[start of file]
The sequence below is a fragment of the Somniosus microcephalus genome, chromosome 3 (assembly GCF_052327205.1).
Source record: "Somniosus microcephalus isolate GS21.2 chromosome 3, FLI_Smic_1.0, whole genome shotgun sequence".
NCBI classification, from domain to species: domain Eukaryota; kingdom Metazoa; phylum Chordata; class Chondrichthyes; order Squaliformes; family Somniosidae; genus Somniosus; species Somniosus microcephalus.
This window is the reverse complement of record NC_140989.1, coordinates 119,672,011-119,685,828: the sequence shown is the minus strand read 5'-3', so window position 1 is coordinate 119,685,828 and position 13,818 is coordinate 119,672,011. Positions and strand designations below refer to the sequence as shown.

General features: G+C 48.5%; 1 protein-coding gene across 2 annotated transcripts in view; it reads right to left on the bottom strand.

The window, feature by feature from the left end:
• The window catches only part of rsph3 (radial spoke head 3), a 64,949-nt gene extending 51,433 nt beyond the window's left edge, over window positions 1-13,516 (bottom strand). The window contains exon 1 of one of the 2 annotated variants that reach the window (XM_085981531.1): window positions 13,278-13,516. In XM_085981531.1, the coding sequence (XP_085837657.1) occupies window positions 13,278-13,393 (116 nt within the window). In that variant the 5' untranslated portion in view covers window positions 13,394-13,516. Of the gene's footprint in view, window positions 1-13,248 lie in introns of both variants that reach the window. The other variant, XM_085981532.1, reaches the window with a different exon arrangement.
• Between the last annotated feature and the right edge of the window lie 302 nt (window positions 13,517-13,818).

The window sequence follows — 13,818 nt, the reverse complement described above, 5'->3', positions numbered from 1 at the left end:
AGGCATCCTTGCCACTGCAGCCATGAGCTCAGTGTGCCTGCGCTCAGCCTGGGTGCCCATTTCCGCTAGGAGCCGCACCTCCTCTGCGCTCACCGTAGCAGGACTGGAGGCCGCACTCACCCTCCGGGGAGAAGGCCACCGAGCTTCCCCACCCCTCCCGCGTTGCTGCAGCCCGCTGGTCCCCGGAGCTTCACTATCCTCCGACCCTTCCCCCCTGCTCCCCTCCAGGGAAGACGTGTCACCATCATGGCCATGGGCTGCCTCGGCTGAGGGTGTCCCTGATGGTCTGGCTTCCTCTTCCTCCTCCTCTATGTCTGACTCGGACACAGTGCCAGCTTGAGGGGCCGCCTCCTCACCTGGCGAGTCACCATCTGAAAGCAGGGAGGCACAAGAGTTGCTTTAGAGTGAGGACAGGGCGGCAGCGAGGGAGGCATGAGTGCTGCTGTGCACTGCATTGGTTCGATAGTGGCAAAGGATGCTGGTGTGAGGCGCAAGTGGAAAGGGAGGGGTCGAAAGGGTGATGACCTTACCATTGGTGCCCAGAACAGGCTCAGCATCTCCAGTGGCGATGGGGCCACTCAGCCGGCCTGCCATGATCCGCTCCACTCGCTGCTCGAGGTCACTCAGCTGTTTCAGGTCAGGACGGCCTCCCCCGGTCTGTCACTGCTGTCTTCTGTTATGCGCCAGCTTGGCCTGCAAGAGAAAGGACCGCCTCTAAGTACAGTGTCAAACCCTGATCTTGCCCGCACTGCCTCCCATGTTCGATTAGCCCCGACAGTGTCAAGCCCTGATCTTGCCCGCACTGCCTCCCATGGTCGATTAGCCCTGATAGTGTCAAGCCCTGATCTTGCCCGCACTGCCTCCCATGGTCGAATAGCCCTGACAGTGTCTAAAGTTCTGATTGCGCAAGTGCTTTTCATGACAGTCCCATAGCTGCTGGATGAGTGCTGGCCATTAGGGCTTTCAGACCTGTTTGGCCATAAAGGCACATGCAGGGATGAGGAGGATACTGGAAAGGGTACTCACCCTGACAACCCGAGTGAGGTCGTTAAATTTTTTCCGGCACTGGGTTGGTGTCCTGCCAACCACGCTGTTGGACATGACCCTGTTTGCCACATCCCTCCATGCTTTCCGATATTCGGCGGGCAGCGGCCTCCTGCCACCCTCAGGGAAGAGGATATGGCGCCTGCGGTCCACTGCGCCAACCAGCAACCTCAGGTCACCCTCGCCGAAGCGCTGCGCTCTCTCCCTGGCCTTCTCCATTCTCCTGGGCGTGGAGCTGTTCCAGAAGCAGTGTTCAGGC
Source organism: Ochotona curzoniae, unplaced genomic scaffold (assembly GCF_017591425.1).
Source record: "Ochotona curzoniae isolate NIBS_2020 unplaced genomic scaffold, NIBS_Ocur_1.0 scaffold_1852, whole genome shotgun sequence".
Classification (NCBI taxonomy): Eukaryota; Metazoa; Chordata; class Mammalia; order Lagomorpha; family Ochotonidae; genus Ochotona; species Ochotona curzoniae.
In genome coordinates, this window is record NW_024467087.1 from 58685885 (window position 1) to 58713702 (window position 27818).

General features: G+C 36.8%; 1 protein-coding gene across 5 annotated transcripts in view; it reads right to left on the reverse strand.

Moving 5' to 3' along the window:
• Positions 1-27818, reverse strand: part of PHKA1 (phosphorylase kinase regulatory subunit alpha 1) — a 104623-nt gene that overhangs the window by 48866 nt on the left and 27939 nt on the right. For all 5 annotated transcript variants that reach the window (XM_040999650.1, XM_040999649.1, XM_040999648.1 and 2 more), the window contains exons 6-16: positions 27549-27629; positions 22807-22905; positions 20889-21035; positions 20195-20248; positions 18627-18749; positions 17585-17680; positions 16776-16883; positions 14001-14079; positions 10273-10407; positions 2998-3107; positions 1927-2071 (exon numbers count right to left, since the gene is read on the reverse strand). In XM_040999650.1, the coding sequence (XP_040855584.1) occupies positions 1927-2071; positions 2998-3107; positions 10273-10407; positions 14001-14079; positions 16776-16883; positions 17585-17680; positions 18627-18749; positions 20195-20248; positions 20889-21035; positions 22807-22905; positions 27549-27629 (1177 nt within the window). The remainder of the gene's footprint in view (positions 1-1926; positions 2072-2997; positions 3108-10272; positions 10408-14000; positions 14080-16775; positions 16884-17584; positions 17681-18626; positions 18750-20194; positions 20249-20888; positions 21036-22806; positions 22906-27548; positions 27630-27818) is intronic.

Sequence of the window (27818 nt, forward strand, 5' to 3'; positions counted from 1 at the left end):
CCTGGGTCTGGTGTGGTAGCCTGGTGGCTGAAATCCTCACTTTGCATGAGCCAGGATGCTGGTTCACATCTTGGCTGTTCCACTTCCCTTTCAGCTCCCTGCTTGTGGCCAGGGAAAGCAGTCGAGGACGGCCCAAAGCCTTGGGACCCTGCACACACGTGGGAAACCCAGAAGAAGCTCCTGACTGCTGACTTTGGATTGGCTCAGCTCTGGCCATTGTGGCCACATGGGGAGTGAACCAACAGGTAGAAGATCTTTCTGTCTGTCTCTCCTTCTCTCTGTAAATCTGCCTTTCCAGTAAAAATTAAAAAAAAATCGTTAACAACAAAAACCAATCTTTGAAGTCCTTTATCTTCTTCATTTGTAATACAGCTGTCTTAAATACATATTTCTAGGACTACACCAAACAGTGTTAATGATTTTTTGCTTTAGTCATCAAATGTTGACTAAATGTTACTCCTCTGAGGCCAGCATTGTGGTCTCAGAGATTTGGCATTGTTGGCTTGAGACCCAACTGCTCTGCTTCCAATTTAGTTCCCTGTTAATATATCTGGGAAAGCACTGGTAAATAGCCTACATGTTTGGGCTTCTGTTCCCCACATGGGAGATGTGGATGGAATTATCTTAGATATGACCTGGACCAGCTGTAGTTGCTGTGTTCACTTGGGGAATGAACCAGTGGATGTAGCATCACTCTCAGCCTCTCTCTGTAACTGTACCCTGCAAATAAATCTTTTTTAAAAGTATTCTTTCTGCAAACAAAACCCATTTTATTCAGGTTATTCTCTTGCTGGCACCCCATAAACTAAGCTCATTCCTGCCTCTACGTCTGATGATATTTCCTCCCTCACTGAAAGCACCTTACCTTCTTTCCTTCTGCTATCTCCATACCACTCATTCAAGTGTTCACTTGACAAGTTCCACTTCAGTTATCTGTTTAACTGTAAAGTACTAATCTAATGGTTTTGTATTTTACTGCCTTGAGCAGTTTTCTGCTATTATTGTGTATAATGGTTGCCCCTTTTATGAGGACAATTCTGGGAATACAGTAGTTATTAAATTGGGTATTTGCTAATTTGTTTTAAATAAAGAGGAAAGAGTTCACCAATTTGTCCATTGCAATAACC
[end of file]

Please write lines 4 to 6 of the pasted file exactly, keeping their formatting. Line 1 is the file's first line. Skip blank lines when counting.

This window is the reverse complement of record NC_140989.1, coordinates 119,672,011-119,685,828: the sequence shown is the minus strand read 5'-3', so window position 1 is coordinate 119,685,828 and position 13,818 is coordinate 119,672,011. Positions and strand designations below refer to the sequence as shown.

General features: G+C 48.5%; 1 protein-coding gene across 2 annotated transcripts in view; it reads right to left on the bottom strand.

The window, feature by feature from the left end: